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Math Help - expression in polar coordinates

  1. #1
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    expression in polar coordinates

    can someone express this in polar coordinates please


    \int_{-\infty }^{+\infty }\int_{-\infty }^{+\infty }\frac{dxdy}{(x^2+y^2+1)^{3/2}}
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  2. #2
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    Re: expression in polar coordinates

    Here you go:

    x^2+y^2=r^2

    \mathrm{d}x\cdot\mathrm{d}y=r\cdot\mathrm{d}\theta  \cdot\mathrm{d}r
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  3. #3
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    Re: expression in polar coordinates

    so is this the right one expression ?????

    \int_{0}^{\infty }\int_{0}^{\pi/2 }\frac{rd\vartheta dr}{(r^2+1)^{3/2}}
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  4. #4
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    Re: expression in polar coordinates

    so is this the right one expression ?????

    \int_{0}^{\infty }\int_{0}^{\pi/2 }\frac{rd\vartheta dr}{(r^2+1)^{3/2}}
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  5. #5
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    Re: expression in polar coordinates

    Quote Originally Posted by kotsos View Post
    so is this the right one expression ?????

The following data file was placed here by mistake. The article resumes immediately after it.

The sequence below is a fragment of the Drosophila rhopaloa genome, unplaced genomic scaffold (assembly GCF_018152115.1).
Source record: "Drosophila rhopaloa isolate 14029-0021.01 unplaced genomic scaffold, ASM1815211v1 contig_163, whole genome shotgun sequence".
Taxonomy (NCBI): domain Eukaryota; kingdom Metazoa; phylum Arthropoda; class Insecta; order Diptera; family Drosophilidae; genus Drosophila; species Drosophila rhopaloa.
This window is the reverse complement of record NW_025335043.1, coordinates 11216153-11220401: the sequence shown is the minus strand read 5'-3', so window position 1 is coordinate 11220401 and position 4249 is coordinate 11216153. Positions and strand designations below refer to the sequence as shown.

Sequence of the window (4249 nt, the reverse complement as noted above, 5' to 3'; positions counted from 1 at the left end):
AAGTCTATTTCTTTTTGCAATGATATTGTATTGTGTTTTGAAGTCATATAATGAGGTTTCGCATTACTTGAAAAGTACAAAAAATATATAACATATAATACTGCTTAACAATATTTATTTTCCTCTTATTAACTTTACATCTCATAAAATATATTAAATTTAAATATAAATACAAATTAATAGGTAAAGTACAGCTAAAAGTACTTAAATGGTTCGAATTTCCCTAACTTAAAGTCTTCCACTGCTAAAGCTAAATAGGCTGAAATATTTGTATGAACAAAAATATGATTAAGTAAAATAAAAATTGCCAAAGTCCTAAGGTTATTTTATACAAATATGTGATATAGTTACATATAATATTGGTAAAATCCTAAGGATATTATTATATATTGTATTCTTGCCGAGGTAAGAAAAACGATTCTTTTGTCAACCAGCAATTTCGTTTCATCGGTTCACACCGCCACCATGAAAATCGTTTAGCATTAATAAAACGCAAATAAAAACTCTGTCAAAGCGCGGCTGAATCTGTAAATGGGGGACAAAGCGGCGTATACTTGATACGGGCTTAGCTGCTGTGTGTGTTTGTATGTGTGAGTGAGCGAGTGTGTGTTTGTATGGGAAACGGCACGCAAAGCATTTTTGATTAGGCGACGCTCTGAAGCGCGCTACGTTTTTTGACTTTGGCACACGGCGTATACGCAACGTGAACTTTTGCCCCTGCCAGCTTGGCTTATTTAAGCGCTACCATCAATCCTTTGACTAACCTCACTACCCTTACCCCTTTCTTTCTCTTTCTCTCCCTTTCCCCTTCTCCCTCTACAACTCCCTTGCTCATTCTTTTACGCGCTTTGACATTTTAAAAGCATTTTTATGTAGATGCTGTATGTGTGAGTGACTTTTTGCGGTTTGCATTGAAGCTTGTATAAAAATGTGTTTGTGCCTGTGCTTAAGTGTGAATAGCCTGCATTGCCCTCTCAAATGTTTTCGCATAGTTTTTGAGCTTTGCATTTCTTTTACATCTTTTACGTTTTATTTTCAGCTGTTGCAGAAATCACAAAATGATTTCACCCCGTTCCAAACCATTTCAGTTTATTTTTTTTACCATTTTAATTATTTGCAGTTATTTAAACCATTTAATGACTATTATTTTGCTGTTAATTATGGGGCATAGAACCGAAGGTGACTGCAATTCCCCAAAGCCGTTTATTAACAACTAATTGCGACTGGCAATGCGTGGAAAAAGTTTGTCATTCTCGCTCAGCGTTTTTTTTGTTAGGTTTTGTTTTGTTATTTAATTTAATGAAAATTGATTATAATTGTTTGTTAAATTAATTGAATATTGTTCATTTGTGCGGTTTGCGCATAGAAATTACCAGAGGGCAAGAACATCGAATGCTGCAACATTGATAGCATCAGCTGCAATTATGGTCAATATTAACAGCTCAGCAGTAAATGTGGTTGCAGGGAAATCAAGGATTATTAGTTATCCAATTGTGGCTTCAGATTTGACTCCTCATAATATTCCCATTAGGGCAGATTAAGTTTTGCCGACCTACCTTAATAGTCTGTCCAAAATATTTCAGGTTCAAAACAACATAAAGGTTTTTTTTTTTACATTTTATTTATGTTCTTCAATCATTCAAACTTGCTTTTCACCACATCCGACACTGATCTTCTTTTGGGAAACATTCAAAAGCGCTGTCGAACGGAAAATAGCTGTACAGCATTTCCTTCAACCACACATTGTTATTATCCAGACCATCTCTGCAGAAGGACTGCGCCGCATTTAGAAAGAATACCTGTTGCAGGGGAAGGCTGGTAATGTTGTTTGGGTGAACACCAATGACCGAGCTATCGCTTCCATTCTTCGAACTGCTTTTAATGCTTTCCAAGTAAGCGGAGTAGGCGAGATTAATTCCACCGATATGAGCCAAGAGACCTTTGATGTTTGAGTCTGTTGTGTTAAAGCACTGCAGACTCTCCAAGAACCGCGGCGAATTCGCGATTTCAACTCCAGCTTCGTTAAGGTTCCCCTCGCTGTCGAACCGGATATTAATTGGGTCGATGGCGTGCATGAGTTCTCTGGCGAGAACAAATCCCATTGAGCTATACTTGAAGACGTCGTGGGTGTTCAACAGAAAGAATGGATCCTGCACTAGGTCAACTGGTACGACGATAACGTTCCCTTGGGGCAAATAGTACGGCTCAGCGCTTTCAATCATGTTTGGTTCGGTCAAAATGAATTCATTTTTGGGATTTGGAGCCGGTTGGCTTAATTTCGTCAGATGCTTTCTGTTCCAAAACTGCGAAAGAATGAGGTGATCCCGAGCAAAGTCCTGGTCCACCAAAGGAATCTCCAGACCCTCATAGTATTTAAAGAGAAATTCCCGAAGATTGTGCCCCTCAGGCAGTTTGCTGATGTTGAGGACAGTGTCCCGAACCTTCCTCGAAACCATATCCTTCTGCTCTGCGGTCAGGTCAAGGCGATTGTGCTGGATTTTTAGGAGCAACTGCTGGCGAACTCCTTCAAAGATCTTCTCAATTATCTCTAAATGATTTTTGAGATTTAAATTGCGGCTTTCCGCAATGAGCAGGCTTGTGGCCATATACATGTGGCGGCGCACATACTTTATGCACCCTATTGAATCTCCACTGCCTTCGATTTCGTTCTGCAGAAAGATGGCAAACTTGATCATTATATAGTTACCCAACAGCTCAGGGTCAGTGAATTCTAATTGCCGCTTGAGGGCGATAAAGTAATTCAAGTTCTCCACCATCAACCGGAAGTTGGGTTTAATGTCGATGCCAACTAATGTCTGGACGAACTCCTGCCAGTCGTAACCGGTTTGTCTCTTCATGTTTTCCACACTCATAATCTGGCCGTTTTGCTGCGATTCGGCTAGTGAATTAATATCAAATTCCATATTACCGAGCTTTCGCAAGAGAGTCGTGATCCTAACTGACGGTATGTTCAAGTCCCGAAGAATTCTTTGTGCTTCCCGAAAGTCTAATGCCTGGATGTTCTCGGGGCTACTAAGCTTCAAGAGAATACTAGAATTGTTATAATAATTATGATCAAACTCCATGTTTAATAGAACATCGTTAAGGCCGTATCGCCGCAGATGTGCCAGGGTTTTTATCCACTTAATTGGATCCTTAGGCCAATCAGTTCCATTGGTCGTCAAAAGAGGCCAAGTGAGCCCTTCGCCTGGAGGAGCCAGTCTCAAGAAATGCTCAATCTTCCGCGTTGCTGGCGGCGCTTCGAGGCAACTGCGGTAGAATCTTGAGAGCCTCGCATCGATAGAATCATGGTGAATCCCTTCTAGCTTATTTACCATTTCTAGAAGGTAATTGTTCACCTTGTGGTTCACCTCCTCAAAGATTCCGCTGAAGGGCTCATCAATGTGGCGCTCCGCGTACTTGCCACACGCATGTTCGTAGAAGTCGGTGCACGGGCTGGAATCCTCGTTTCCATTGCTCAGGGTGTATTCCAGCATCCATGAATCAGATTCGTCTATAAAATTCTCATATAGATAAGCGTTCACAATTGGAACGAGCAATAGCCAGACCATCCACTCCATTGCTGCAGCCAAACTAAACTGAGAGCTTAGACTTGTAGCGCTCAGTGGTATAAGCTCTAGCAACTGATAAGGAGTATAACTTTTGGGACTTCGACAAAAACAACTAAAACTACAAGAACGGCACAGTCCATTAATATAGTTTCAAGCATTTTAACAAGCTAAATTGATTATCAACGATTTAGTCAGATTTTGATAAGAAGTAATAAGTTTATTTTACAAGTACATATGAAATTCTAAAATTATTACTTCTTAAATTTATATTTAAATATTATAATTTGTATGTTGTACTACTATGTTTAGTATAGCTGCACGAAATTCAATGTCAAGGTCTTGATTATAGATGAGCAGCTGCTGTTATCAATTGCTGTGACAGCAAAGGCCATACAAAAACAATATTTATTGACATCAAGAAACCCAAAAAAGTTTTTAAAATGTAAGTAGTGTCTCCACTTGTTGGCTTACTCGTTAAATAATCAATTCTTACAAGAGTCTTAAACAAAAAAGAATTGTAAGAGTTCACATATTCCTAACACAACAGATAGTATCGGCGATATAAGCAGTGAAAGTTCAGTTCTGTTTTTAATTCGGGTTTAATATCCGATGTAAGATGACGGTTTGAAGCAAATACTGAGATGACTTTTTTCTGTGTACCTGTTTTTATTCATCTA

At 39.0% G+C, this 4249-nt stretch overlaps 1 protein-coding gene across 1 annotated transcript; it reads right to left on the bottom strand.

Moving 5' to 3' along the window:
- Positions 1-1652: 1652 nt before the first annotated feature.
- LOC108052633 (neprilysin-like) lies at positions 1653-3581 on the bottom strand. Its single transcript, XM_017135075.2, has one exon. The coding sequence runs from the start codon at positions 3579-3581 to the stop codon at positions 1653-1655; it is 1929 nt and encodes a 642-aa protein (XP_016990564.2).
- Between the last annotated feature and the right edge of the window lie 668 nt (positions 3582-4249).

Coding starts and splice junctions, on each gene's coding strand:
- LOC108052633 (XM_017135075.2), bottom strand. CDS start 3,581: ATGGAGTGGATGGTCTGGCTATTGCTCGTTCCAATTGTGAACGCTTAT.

\int_{0}^{\infty }\int_{0}^{\pi/2 }\frac{rd\vartheta dr}{(r^2+1)^{3/2}}
    No, it is not. With \theta going from 0 to \pi/2, you are covering only the first quadrant. This would be correct if your original integrals had been from 0 to infinity.
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  6. #6
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    Re: expression in polar coordinates

    ok ...but what is the right expression to go on on this exercise please ???????
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  7. #7
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    Re: expression in polar coordinates

    An expression in which the range of \theta spans all four quadrants.
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  8. #8
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    Re: expression in polar coordinates

    And what is this expression ?Does anyone knows ?
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  9. #9
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    Re: expression in polar coordinates

    Quote Originally Posted by kotsos View Post
    And what is this expression ?Does anyone knows ?
    You have at least two possibilities: -\pi \le \theta <\pi and 0 \le \theta < 2 \pi...



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  10. #10
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    Re: expression in polar coordinates

    Quote Originally Posted by chisigma View Post
    You have at least two possibilities: -\pi \le \theta <\pi and 0 \le \theta < 2 \pi...



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